Landmark Cases of India / सुप्रीम कोर्ट के ऐतिहासिक फैसले

M/S BHARAT COKING COAL LTD.                     ...APPELLANT(S)
V. Ramasubramanian
1. What was contemplated to be a summary proceeding for the
eviction of unauthorized occupants from public premises under the
Public Premises (Eviction of Unauthorised Occupants) Act, 1971
(hereinafter referred  to  as  the  “Act”), having turned out to be a
frustrating   legal   marathon   spread   over   a   period   of   38   years,
eventually culminating in the High Court setting aside the orders of
eviction passed under the Act, the Government Company which
initiated the proceedings way back in 1984, has come up with the
above appeal.
2. We have heard Mr. Anupam Lal Das, learned senior counsel
appearing   for   the   appellant   and   Mr.   Shambo   Nandy,   learned
counsel appearing for the respondents.  
3. The Parliament enacted the Coal Mines (Nationalisation) Act,
1973, (hereinafter referred to as the  “Nationalisation Act”) providing
for the acquisition and transfer of the right, title and interest of the
owners in respect of coal mines specified in the Schedule. The
Schedule to the Nationalisation Act contained a list of about 711
coal mines located in different parts of the country.  The Schedule
also contained the names and addresses of the owners of each of
those mines and the amount payable to those owners in terms of
Section 8 of the Nationalisation Act. Serial No.92 of the Schedule
contained the name of the coal mine “East Godhur”.  The owner of
the coal mine was indicated to be “East Godhur Colliery Company
(Private) Limited, P.O. Dhandad” and the amount of compensation
payable to the owner was also shown as Rs.4000/.
4. In   the   year   1984,   the   Estate   Officer,   Dhanbad   initiated
proceedings in Case No.210 of 1984 under the provisions of the Act,
against Bhatia brothers and others, on the ground that they are unauthorised occupants of plot nos. 553, 554, 555, 556 and 559 to
564   located   in   Village   Matkuria,   District   Dhanbad.   These
proceedings culminated in an order of eviction dated 18.09.1985.
5. But this order was set aside by the District Court, Dhanbad in
an appeal under Section 9 of the Act, by an order dated 04.12.1986
and the matter was remanded back to the Estate Officer.
6. The   Estate   Officer   passed   a   fresh   order   dated   08.03.1989
dropping   the   eviction   proceedings   on   the   ground   that   the
respondents were authorized occupants. But the said order of the
Estate Officer was set aside by the District Court by an order dated
08.08.1990 in an appeal filed by the appellant herein under Section
9 of the Act.
7. But the order of the District Court was set aside by the High
Court by an order dated 17.07.1998 in a writ petition filed by the
respondents and the matter got back to the District Court by way of
remand for a fresh disposal.
8. The District Court passed an order dated 28.09.2000 allowing
the appeal of the appellant herein and directing eviction. This order
of the District Court was set aside by a learned Single Judge of the
High Court by an order dated 20.06.2013 in a writ petition filed by
the respondents. The said order of the learned Single Judge was
confirmed   by   the   Division   Bench   in   an   intra­court   appeal   by
judgment dated 19.02.2015, which is what is impugned before us
in the above appeal.
9. The only question which the Estate Officer, the District Court
and the High Court dabbled with, was as to whether the property in
the occupation of the respondents and their predecessor in interest
was covered by the definition of the expression  “mine”  in Section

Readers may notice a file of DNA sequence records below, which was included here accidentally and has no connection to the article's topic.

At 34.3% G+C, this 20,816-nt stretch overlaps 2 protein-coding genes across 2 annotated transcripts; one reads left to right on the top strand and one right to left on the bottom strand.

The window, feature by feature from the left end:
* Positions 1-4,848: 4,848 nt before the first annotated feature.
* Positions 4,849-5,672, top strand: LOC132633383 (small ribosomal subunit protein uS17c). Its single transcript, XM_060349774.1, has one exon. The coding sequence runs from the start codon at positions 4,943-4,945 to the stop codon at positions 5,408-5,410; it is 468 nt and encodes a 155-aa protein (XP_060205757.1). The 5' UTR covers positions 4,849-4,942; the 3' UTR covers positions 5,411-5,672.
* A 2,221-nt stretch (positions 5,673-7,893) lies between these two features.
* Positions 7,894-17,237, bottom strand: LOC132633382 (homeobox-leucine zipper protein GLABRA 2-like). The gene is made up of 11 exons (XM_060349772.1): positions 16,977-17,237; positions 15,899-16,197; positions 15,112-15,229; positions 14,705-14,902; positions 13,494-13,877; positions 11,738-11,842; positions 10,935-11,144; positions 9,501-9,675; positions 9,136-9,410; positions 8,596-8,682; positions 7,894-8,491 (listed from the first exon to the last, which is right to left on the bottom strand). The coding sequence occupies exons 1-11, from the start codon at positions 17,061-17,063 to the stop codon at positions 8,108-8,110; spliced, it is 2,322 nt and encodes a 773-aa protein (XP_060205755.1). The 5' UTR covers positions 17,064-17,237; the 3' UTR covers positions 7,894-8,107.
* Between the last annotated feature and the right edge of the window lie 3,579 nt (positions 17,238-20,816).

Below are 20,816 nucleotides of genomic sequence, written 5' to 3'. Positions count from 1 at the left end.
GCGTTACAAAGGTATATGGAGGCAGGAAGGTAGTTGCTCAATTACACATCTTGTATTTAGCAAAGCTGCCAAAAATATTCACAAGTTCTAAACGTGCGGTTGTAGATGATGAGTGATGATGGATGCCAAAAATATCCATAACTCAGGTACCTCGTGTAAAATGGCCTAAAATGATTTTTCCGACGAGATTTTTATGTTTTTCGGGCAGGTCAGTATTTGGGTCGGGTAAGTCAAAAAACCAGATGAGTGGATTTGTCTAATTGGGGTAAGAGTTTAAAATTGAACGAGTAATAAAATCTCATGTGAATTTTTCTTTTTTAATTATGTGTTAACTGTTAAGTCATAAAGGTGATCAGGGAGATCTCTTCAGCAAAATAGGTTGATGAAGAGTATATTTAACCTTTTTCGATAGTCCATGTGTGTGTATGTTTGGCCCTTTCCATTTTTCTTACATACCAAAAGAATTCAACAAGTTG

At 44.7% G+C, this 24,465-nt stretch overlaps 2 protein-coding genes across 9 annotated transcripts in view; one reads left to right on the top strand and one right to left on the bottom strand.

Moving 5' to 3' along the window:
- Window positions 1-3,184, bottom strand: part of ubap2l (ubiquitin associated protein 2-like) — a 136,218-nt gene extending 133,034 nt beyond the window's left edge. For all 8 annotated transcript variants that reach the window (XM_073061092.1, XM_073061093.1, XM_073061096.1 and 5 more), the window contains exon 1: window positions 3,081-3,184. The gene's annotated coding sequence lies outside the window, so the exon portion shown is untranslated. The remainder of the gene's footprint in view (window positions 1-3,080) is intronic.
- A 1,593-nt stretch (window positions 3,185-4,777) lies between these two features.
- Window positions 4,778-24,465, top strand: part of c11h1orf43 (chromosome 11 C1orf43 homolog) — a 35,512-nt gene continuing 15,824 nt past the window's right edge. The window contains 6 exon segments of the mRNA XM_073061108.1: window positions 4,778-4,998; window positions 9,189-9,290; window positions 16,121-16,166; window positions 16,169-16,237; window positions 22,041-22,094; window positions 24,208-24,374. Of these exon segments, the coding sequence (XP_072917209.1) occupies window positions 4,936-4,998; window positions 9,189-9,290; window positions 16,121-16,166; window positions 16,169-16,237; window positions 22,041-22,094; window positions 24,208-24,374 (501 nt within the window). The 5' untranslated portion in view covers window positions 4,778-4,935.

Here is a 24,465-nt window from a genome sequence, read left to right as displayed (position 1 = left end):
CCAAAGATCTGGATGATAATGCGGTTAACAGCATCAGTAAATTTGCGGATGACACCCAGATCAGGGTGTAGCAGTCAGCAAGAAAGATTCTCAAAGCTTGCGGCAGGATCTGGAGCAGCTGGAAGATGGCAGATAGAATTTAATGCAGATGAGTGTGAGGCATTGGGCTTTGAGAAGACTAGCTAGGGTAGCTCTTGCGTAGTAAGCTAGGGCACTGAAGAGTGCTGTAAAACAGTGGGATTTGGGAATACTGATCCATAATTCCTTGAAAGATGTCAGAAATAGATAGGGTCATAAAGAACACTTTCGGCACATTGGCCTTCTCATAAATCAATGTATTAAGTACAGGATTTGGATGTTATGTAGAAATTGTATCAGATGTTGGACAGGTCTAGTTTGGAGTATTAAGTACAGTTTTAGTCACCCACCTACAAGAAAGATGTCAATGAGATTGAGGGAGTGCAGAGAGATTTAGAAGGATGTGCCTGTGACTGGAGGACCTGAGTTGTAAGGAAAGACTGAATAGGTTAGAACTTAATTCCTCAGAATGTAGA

2(h) of the Nationalisation Act. This question arose in the context of
two limited facts namely, 
(i)  The property in question was purchased by an individual by
name Jamini Mohan Majumdar, under a registered sale deed dated
05.02.1945, long prior to 01.05.1973, the date of coming into force
of   the   Nationalisation   Act.   In   this   sale   deed   dated   05.02.1945
Jamini Mohan Majumdar’s occupation was described as “Manager”,
East Godhur Colliery; 
(ii) The said Jamini Mohan Majumdar sold the property in question
under   four   different   sale   deeds   dated   17.01.1984.   It   was   only
thereafter that proceedings under the Act, were initiated.
10. In view of the above two facts, the objection raised by the
respondents to the proceedings under the Act was that the property
was a private property, not forming part of a “mine”. Reliance was
also placed upon the Report of the Court Commissioner, according
to which there was no mark of any colliery in the disputed land and
that there was a two storey building on the disputed plot, with
Godhur Colliery being located 3 Kilometers away.
11. In other words the objection of the respondents was two­fold
namely, (i) that the property did not belong to the company which
owned the East Godhur Coal Mine; and (ii) that the land in question
was not used as a coal­mine.
12. But, unfortunately for the respondents, both the objections
cannot stand in the light of the statutory prescriptions. Section 3(1)
of   the   Nationalisation   Act,   declares   that   on   the   appointed   day,
which was 01.05.1973, the right, title and interest of the owners in
relation to the coal­mines specified in the Schedule shall stand
transferred to and shall vest absolutely in the Central government
free from all encumbrances. Section 3(1) of the Nationalisation Act,
1973 reads as follows:­
“3. Acquisition of rights of owners in respect of coal
mines.­(1) On   the   appointed   day,   the   right,   title   and
interest   of   the   owners   in   relation   to   the   coal   mines
specified in the Schedule shall stand transferred to, and
shall   vest   absolutely   in,   the   Central   Government   free
from all incumbrances.”
xxxx                                   xxxx                                xxxx
13. As   could   be   seen   from   the   vesting   provision,   what   was
transferred  to  and  vested  in  the  Central  Government,  were  not
corporate houses or business entities owning coal­mines. What was
transferred to and vested in the Central Government were the coalmines. In other words this Nationalisation Act, was little different
from the statutory enactments nationalizing institutions such as